A film critic investigates whether bong hits of Tangerine Dream can “unlock” some deeper pleasures within a critical failure of a film
In a memorable 1968 pan published in the The Village Voice, film critic Andrew Sarris wrote off Stanley’s Kubrick’s “ultimate trip” film, 2001: A Space Odyssey as “a thoroughly uninteresting failure.”
A few weeks later, Sarris revisited the film under the influence of what he called “a smoked substance” — he meant marijuana. And this time, the critic called 2001 “a major work by a major artist.” What was previously “a mishmash of psychedelic self-indulgence” was suddenly “beautifully modulated and controlled to express its director’s vision of a world to come seen through the sensibility of a world past.”
The weed, in Sarris’s experience, did not merely elevate the experience of Kubrick’s film. It unlocked it.
Enter Tom Hooper’s new fantastical CGI abomination Cats, which has been variously described as “trippy” and even “an acid trip.” (At the risk of impugning such critics with bad faith, I’m fairly certain nobody who describes films that way has ever taken the drugs in question.)
It’s like watching a bright, expensive screensaver programmed by a demented theatre kid who was also a sociopath.
Tweaked by some bong-loads of Tangerine Dream, my partner and I headed out to see the new movie. It’s based on a well-regarded stage musical by Andrew Lloyd Webber, itself based on Old Possum’s Book of Practical Cats, a 1939 light poetry collection by T.S. Eliot. A truly stupid and hideous film — which has so far made, like, basically no money — Cats’s ostensible appeal has as much to do with that of its source musical as its new construction: Name actors and pop stars such as Idris Elba, Jennifer Hudson, Taylor Swift, Rebel Wilson, Dame Judi Dench, and James Corden are all digitally rendered as computer-generated felines.
Hooper’s previous movie-musical, the 2012 adaptation of Les Misérables, was noted for recording its performers’ vocal takes live on set, lending the musical numbers a measure of strained authenticity. Here, he takes the opposite tack. Nothing looks or feels real. Nothing has any weight, or possesses any gravity, physical or emotional. It’s like watching a bright, expensive screensaver programmed by a demented theatre kid who was also a sociopath. Cats does, if literally nothing else, look weird: a mix between those motion capture Robert Zemeckis movies like The Polar Express, that old Microsoft 3D Moviemaker kids’ game, and a deep-cut Brazzers title micro-targeted to furry fetishists.
Stoned, that creepiness is almost certainly intensified, playing into what critic J. Hoberman, in his 2013 “Cineaste’s Guide to Watching Movies While Stoned,” described as the “state of acute defamiliarization mixed with heightened idiocy” that often defines stoned moviegoing.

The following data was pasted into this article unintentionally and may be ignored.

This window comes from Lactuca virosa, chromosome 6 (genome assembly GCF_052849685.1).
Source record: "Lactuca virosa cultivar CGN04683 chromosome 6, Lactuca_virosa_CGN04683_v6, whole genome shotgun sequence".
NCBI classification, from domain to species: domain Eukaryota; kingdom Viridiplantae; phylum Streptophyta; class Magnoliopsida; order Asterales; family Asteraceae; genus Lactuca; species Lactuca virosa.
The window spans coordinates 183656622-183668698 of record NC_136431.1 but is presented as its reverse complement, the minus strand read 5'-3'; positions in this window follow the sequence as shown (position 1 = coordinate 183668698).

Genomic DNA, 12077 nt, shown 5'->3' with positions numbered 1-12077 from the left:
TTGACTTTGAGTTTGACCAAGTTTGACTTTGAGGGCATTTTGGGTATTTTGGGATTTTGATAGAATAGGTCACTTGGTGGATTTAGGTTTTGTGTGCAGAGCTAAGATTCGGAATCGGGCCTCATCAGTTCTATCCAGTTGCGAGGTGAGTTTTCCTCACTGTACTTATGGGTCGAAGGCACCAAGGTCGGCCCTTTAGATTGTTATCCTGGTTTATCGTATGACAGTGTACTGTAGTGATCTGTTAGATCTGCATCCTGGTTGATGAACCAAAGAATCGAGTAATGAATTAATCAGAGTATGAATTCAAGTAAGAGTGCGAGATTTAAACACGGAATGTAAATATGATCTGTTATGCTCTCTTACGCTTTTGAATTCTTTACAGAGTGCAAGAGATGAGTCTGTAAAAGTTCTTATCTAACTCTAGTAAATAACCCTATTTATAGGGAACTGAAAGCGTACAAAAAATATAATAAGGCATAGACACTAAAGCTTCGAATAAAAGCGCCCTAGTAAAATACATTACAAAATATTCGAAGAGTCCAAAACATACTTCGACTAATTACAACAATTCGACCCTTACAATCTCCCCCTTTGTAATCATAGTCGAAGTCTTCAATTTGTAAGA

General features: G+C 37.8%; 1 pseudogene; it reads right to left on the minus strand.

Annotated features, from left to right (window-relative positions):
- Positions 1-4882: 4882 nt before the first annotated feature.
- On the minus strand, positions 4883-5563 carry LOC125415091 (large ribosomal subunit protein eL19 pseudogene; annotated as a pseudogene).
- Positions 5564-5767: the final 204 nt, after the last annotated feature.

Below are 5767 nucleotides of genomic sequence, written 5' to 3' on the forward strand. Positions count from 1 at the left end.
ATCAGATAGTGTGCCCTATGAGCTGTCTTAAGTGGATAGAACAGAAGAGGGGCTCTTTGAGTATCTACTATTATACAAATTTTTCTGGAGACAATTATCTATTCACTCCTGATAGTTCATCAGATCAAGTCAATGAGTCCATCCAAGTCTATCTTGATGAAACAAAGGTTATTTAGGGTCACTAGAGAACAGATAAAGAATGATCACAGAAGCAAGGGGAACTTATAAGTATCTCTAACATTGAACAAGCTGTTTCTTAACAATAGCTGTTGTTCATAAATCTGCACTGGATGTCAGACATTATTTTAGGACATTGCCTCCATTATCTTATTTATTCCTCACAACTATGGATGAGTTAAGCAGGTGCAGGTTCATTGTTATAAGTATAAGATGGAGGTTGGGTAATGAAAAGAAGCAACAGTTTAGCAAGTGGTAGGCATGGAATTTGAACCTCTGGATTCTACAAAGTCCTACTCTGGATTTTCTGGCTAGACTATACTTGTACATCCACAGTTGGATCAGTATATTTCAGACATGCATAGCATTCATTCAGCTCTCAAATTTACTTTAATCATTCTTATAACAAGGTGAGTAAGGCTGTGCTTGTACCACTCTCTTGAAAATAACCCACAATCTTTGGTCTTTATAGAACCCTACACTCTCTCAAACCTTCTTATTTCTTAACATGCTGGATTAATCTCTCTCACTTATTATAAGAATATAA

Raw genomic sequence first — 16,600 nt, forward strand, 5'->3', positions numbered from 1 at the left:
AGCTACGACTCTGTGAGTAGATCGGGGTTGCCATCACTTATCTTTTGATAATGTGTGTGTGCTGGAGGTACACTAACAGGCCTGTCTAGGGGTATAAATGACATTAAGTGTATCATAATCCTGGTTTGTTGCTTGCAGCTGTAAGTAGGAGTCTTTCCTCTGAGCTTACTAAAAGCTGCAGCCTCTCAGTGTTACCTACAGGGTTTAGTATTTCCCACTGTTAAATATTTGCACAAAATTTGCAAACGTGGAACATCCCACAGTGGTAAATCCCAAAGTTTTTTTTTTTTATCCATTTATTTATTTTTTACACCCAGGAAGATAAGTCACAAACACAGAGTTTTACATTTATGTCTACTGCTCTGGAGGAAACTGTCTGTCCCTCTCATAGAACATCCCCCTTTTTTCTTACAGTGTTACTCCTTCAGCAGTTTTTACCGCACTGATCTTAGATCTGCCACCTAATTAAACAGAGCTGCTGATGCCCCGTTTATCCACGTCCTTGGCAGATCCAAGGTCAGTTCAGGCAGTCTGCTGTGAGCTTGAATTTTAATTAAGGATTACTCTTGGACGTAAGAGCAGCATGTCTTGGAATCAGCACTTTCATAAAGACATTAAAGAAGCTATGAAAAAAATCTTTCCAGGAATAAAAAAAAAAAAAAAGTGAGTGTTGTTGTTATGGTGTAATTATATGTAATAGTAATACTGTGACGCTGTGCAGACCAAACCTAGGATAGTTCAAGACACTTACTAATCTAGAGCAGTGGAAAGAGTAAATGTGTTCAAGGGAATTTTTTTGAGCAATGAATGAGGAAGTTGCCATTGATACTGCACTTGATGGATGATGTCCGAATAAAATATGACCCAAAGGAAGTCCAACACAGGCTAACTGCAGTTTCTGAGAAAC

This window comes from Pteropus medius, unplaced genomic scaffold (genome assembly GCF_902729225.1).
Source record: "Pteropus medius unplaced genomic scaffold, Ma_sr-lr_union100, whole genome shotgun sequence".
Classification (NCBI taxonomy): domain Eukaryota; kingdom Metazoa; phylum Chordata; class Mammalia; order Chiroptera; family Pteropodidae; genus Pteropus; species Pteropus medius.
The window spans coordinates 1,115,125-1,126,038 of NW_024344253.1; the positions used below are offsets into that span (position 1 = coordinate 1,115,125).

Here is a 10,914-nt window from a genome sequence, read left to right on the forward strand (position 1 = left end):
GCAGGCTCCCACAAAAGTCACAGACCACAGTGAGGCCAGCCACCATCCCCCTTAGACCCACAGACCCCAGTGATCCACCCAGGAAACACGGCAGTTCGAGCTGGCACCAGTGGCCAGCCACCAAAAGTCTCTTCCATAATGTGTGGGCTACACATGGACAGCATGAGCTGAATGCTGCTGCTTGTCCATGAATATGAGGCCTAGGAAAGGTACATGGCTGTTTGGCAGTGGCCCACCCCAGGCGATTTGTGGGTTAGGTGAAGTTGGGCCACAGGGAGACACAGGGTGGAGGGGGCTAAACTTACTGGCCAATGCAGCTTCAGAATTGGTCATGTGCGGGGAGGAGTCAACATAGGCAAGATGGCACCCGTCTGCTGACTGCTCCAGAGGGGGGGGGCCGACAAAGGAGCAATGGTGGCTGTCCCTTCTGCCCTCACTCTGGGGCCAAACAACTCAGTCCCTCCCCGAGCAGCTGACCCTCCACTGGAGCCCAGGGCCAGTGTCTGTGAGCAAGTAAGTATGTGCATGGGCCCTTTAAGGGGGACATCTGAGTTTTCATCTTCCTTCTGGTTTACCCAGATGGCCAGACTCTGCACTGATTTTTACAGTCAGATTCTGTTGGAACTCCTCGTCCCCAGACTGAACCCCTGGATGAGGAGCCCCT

The problem — well, beyond Cats being ugly and hard to follow — is that this sense of defamiliarization cannot sustain itself. I was reminded of Martin Scorsese’s recent The Irishman, which uses newfangled digital technology to “de-age” its cast of aging thespians. The effect is jarring, and even a bit disgusting at first. But you sort of get used to it, and accept the film’s reality, such as it is.
But in Cats, certain sequences produce feelings of baffled disbelief, including one in which Rebel Wilson’s kitty munches on digital cockroaches (which, for some godforsaken reason, also have human faces). Or when Dench’s Old Deuteronomy looks straight at the camera (a gesture that implicates the audience in her own embarrassment in way which, I suppose, faithfully evokes the experience of live stage musicals) evokes the sort of “What the hell am I watching?!” feeling that can make the film feel, if only intermittently, “trippy.”
Mostly it is just very tedious, with sequence after sequence of bad-looking human-feline hybrids introducing themselves to one another.
That said, I’ve always thought the so-called “stoner movie” was a dull category. There’s something vaguely embarrassing about getting ripped to the lids and watching, say, Dude, Where’s My Car or Harold and Kumar Go to White Castle, precisely because their humour is deliberately calibrated to appeal to dizzied, giddy mind of the pot-smoker. It’s pandering. And the sense of low-key humiliation is only deepened by the fact that, so often, it works — that these movies reliably produce sustained waves of titillated, Beavis-like giggling, because they’re so funny when, and perhaps only when, you’re high.
Better, in my experiences, are the films which feel somehow “unlocked,” as 2001 was for Andrew Sarris. I once wept while watching The New World, the romantic epic by Terrance Malick (himself, it’s rumoured, a prodigious stoner), while high. And I have never been more viscerally terrified than I was smoking a joint to myself while watching the original Texas Chainsaw Massacre alone in the dark of a dumpy Montreal apartment. Watching a stoner movie while stoned feels too easy, like you’re slipping to meet the film on its level. Getting stoned and watching movies less consciously devised reveals new layers, new levels.
I have little doubt that, in due time, Cats will be recuperated in certain circles as a “so-bad-it’s-good” cult classic, and a object of deep academic interest, parsing its bizarre post-human affect. But none of those things change the fact that it’s just not very fun to watch.
It is, admittedly, interesting to see Cats, an utter failure on its own terms, recuperated as an object of bizarre curiosity in real time, during its initial theatrical run. Usually, this process of reclaiming takes years. I guess we have the internet to thank for that. And, in some small way, I’m sure weed helps.
Ellis Webb is a pseudonym. Subscribe to the Cannabis Post newsletter.
Written by Kate Robertson